The Darkest Side of Human Nature


tags: Homicide, murder, Queensland Police, QPS,

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By Detective Inspector Brian Swan

From the June 2013 issue of the APJ.

Located between Brisbane and the Gold Coast, the Logan Police District is one of the most dynamic and challenging policing environments in Queensland. Detectives who serve in this district are exposed to a diverse range of crimes during their ‘tour of duty’.

In late 2004, members of the Logan District CIB were faced with the investigation of six suspicious deaths within an eight-week period, placing a significant strain on resources. This story follows the investigation into one of those deaths.

The article will show the importance of crime scene preservation, the value of team work during major investigations and highlight the benefits of persistent and thorough interviewing of persons of interest.

“Help! Get an ambulance!”

Far removed from the high crime and densely-populated Logan suburbs and consisting mostly of large acreage properties, Munruben is a quiet, peaceful and secluded area of the city. It is a popular place to live because of the relaxed, semi-rural lifestyle it offers families. On the afternoon of Thursday 21 October 2004, that peaceful atmosphere was shattered.

Annie Simpson (not her real name) was enjoying a quiet afternoon with her children at their home in Mahogany Road, Munruben. The properties in Mahogany Road are large blocks of about five acres each, with most houses set back some distance from the road.

Between 2.00pm and 2.30pm Annie heard a man yelling out, “Help! Get an ambulance!” She walked out to the front of her property and looked over towards her neighbour’s block where she saw a man lying on the ground with another man bending over him. A few moments later Annie saw the second man stand up and run off. When she looked back, she noticed that the man lying on the ground had blood all over his face and neck.

Shocked, Annie ran inside her house, and fearing for her family’s safety, locked all the doors. She then frantically called Triple Zero (000). Upon returning to the front of her house, Annie saw that the man who had been lying on the ground had climbed through the fence dividing the two properties and collapsed in her front yard, about five metres from the fence. Still scared, Annie made another call to a friend who lived nearby.

A short time later the friend arrived at Annie’s house and found the victim still lying in the front yard, but not moving. He checked, but there was no pulse. The time was now 2.37pm. A short time later, police and ambulance officers arrived. It was a disturbing scene, and plainly obvious that the victim had suffered a number of serious stab wounds and had quickly bled out. The victim was declared ‘dead’ at the scene by ambulance officers, so the responding police established a crime scene and called for the assistance of specialist units and detectives.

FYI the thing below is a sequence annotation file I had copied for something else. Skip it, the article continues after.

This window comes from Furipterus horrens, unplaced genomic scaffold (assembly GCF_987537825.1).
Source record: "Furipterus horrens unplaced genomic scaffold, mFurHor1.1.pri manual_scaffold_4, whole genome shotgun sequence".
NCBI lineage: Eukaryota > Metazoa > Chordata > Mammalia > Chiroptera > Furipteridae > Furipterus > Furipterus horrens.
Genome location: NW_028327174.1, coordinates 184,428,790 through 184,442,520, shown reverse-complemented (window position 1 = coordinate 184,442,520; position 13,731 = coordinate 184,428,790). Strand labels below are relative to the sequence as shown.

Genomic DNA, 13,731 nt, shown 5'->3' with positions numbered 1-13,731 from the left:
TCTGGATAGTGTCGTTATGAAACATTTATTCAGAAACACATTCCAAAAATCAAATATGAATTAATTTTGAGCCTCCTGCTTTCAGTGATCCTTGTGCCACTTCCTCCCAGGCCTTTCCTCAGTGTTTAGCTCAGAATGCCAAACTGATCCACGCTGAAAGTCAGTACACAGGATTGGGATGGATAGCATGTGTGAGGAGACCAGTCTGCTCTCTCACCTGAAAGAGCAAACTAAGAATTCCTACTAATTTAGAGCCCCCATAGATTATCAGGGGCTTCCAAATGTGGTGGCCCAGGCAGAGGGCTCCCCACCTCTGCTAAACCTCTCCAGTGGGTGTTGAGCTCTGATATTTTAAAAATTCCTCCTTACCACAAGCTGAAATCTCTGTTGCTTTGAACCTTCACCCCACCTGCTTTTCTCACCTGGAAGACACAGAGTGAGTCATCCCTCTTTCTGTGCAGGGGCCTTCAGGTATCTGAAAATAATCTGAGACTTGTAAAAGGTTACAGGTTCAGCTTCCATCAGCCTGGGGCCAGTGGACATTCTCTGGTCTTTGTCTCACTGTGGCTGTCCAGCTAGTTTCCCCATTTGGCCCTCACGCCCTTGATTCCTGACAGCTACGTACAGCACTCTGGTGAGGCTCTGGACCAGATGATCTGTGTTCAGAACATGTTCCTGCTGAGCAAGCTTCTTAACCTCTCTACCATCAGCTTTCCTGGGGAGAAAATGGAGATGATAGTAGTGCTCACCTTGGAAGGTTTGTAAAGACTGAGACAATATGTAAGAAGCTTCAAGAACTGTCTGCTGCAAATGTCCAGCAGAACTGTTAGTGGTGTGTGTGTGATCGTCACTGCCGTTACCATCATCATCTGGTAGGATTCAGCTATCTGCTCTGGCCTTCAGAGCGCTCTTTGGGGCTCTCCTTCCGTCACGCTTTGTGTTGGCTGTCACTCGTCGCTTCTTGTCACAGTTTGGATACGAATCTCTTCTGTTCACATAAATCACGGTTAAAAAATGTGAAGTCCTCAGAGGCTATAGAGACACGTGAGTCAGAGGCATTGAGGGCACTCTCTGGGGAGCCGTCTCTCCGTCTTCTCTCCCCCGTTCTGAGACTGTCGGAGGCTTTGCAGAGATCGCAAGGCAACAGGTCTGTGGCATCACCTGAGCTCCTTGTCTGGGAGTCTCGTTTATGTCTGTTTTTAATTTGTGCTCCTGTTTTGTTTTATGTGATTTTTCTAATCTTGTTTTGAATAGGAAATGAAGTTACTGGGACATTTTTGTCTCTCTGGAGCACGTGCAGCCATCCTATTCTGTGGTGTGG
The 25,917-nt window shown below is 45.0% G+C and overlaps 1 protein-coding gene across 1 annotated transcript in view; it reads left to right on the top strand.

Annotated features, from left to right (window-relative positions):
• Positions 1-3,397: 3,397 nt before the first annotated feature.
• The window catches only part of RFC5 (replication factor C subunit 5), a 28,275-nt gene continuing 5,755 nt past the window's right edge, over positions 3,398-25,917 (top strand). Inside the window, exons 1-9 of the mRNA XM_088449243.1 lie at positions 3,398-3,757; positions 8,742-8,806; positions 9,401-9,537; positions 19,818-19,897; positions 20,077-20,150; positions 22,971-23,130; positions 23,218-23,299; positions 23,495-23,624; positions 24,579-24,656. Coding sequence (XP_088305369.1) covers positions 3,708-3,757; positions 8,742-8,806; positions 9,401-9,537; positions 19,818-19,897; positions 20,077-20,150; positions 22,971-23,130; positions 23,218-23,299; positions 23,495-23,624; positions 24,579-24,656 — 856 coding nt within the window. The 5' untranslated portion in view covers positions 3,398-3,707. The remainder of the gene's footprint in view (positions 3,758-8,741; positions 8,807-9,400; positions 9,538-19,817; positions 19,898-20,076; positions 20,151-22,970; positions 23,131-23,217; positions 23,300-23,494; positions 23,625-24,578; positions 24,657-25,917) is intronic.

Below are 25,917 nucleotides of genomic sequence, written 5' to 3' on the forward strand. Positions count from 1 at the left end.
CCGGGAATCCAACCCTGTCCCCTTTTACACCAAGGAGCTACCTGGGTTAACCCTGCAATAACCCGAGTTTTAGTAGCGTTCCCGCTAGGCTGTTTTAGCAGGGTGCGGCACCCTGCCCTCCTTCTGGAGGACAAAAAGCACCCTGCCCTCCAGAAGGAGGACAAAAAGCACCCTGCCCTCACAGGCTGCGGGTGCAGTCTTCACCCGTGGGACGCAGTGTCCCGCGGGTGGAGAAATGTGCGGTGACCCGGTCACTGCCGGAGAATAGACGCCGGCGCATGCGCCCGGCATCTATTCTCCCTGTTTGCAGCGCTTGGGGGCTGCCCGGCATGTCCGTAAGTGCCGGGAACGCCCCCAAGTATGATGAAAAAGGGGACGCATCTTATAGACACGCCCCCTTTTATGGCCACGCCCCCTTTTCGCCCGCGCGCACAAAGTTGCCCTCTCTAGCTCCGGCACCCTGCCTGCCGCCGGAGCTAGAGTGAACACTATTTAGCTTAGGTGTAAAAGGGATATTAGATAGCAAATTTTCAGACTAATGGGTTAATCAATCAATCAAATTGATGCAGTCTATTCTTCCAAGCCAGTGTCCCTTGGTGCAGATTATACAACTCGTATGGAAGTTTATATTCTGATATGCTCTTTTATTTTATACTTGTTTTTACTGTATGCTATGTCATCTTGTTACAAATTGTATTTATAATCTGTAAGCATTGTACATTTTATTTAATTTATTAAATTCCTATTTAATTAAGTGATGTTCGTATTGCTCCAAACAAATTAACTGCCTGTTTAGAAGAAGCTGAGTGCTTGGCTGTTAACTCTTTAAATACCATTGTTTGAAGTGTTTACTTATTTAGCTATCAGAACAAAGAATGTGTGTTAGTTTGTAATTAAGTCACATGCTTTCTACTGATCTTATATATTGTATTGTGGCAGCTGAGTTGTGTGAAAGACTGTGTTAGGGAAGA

Initial Examination of the Scene

As Detective Sergeant Chris Hansel and I sped to the scene from our office at Logan CIB, we both knew at that early stage that this was not going to be an easy investigation. Resources were already spread thin and the witnesses had quickly established that the victim was not a resident of the street, and was not known to any of the neighbours. A Queensland driver’s licence in the name of Darryl Graeme Swinton was found on the victim, which indicated that he lived in Maryborough, 300 kilometres away.

It was a strange crime scene; the victim’s pants were undone, and lying next to the body was something that resembled a corset. Our minds were coming up with all sorts of possible explanations however a later examination would reveal this was actually just a back brace, often worn by those who suffer from chronic back pain.

It was apparent that the victim had been subjected to a brutal and violent attack involving numerous stab wounds to his chest, arm and neck. What had he done to deserve such a death? 

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